Thursday, January 23, 2014

America Is Getting Soft


  Today's Generation:  I'm not threatened by them.  I thought when I was younger that one day I would be overwhelmed by grand artisans who have been given the unfair advantage of historical improvement; that knowledge and experience would be exponentialized by the time I was older.  Nope.  Those who will replace me are dumb as stumps and have no skill whatsoever like empty corn husks rustling loudly in a field, dry with no substance, living only to consume, to fill that eternal void within like a desperate and ungrateful soul-sponge that returns nothing, not because of arrogance, but because they can't.

  I watched Jiro Dreams of Sushi finally, partially because I was pressed by a colleague.  I was going to watch it a bit ago but I allowed peer-pressure to drag me.  It's about an 85-year-old Japanese sushi chef and his sons and is mostly a documentary.  Sushi in Japan is alike to burgers, a bit low-quality in concept like a fast-food deal.  His is in the basement of a small building and seats about 9.  There's a one month wait to get in for a 15-minute meal (there's only one group for dinner, one for lunch).  His restaurant, about the equivalent of a burger-stand like Short Stop Burgers on Platte and Circle in Colorado Springs, or GoodTimes Burgers in Denver in near-microscopic in size, with a 10x10 prep-room.  Both his sons are apprenticed, the younger opened one of his own a few miles away, the older will, of course, inherit the first.  What's very amazing is that this little sushi stand has received a 3-Michelin Star rating.  There are only 106 current restaurants that hold this rating on earth, though in 2005 there was only 50.  Jiro's is one of them.  Both sons have been apprenticed since they were 19 years old and now they're in their 50's.  Jiro, the father, admits that in a few more years they'll be pretty good if they keep it up.  That's 30 years of making sushi, which is essentially a piece of fish on top of a smooshed rectangle of rice.  Quite compelling a movie about quality, something America loathes these days with iPods and mp3 files (and even CDs for the extreme audiophiles out there).  Americans enmasse prefer convenience over quality, choosing a microwave over a 40-minute oven-cooking ordeal 9 times out of 10.  What gripped me was that when the Michelin raters (a harsh bunch, mind you) reviewed the sushi, Jiro didn't prepare it, his son did.  In the background, you can see Jiro smirk just ever so slightly.  He has taught his son patients and quality.  Americans spit on this.  I don't though.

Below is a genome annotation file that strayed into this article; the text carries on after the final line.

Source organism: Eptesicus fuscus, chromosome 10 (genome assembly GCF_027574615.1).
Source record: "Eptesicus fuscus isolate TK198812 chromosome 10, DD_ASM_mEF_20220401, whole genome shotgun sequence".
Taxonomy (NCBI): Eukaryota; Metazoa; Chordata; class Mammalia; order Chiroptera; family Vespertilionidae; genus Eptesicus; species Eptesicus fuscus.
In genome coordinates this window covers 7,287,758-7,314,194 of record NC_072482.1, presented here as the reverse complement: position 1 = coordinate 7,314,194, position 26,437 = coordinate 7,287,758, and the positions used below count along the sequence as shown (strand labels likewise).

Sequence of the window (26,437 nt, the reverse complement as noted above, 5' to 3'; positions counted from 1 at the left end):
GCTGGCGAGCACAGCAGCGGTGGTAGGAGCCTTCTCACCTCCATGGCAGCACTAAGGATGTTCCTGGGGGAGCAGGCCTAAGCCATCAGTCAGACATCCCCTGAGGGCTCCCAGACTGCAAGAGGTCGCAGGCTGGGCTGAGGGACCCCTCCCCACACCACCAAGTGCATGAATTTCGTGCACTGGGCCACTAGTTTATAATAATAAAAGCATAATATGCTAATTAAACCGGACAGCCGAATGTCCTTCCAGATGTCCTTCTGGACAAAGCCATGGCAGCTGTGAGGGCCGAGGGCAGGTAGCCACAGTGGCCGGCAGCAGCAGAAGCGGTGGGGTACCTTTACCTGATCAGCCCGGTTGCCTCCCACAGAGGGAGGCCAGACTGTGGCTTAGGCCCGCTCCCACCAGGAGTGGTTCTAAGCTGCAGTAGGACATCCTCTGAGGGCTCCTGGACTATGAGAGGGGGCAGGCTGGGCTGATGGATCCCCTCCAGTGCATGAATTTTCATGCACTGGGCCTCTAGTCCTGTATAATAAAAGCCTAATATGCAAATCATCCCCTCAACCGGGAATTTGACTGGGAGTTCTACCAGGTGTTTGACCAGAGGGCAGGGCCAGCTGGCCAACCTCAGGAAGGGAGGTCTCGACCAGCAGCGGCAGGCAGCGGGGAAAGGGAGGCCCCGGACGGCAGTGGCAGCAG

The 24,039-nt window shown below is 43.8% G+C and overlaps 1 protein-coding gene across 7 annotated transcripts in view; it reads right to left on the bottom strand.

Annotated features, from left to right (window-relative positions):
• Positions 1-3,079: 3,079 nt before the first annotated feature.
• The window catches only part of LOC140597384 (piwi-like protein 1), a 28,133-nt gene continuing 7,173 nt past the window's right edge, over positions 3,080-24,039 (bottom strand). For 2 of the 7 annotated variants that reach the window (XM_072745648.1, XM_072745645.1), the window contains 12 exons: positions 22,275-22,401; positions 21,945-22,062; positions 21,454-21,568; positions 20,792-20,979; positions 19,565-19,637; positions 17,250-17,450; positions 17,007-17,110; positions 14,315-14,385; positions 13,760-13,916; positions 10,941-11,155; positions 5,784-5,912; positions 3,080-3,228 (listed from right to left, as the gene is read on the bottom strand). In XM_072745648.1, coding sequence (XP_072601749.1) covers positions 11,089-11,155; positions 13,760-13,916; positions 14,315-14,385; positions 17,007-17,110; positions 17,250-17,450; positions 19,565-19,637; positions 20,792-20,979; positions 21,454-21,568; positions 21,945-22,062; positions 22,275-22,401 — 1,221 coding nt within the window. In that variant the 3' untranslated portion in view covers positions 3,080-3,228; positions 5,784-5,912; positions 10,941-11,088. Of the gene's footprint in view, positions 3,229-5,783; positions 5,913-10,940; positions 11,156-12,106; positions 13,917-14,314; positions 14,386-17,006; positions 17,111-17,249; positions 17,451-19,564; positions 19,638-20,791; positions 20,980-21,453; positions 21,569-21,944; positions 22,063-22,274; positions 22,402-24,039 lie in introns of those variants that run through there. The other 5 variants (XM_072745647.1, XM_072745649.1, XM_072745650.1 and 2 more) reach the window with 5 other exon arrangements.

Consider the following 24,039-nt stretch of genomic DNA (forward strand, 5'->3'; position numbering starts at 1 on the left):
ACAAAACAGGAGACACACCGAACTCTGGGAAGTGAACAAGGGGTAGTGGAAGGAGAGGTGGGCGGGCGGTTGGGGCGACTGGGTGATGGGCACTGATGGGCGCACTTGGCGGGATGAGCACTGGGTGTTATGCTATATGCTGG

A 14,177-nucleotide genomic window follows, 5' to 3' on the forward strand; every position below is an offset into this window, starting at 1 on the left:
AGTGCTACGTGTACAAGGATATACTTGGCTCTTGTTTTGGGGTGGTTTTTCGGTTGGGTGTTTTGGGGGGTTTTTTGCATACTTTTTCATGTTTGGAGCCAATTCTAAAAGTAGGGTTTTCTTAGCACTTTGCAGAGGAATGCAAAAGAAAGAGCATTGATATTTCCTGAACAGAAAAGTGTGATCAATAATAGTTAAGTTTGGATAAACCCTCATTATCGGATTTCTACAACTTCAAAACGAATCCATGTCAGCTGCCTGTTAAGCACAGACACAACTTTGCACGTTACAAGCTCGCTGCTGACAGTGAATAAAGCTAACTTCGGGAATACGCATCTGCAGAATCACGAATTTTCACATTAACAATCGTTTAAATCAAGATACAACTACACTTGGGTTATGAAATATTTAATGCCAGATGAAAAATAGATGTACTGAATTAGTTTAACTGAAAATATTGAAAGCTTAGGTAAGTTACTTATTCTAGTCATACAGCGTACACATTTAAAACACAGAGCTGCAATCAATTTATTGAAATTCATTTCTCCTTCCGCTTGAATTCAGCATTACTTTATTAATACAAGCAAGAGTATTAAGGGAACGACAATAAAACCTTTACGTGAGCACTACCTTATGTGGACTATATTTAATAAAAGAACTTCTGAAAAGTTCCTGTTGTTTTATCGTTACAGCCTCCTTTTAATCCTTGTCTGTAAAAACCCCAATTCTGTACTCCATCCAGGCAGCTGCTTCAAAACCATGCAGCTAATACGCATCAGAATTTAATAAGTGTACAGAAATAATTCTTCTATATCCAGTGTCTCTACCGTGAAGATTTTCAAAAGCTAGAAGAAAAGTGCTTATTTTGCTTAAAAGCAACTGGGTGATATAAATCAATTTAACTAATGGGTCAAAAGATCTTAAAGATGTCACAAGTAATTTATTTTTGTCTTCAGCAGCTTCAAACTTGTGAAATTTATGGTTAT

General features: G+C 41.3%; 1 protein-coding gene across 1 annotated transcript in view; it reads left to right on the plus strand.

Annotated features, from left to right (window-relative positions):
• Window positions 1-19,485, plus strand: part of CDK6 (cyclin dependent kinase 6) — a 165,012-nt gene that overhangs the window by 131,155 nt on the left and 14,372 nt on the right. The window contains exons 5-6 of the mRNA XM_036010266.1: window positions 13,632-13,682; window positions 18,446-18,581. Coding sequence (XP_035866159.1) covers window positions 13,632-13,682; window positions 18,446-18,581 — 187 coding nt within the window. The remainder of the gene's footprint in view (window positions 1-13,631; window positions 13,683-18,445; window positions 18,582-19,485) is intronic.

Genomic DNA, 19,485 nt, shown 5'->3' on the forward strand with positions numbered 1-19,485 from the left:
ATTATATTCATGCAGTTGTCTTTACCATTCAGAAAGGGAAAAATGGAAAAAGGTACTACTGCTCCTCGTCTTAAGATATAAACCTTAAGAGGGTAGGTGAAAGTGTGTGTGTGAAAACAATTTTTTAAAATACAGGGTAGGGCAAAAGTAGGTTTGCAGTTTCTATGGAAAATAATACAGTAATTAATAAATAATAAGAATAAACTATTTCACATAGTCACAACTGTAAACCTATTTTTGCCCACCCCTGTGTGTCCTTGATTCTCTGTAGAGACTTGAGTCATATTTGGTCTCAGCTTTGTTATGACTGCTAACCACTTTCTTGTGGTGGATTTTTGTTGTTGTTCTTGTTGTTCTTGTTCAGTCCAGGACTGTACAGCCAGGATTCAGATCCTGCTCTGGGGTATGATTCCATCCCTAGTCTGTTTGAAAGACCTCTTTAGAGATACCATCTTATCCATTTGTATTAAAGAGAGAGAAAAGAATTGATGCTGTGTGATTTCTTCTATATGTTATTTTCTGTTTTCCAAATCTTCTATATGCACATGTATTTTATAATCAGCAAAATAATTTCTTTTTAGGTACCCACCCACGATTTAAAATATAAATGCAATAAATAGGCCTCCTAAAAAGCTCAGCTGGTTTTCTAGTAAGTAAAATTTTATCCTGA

I see weakness in the under-30 crowd and I suspect WW-II Veterans saw it with the youth they too saw, and it frustrated them as well.  I don't know a soul that changes their own oil besides myself under the age of 33 or even has an inkling as to how.    I'm not sure what the problem is, maybe life is just too easy these days for Americans?  I see an endless see of extreme laziness and a demand for money, power, fame, without any talent or hard work, and an extreme embrace of convenience over quality or effort.  My barber (female, who's actually quite good at cutting one hairstyle.. mine) was cutting my hair as we listened to her "mixtrack" off her iPhone of empty club music asked me what a socket-wrench was when I mentioned one jumped from the back of a truck and dented my Corvette's bumper this afternoon.  She's 24.  She is America, as is Lindsay Lohan, Miley Cyrus, and The Bieber.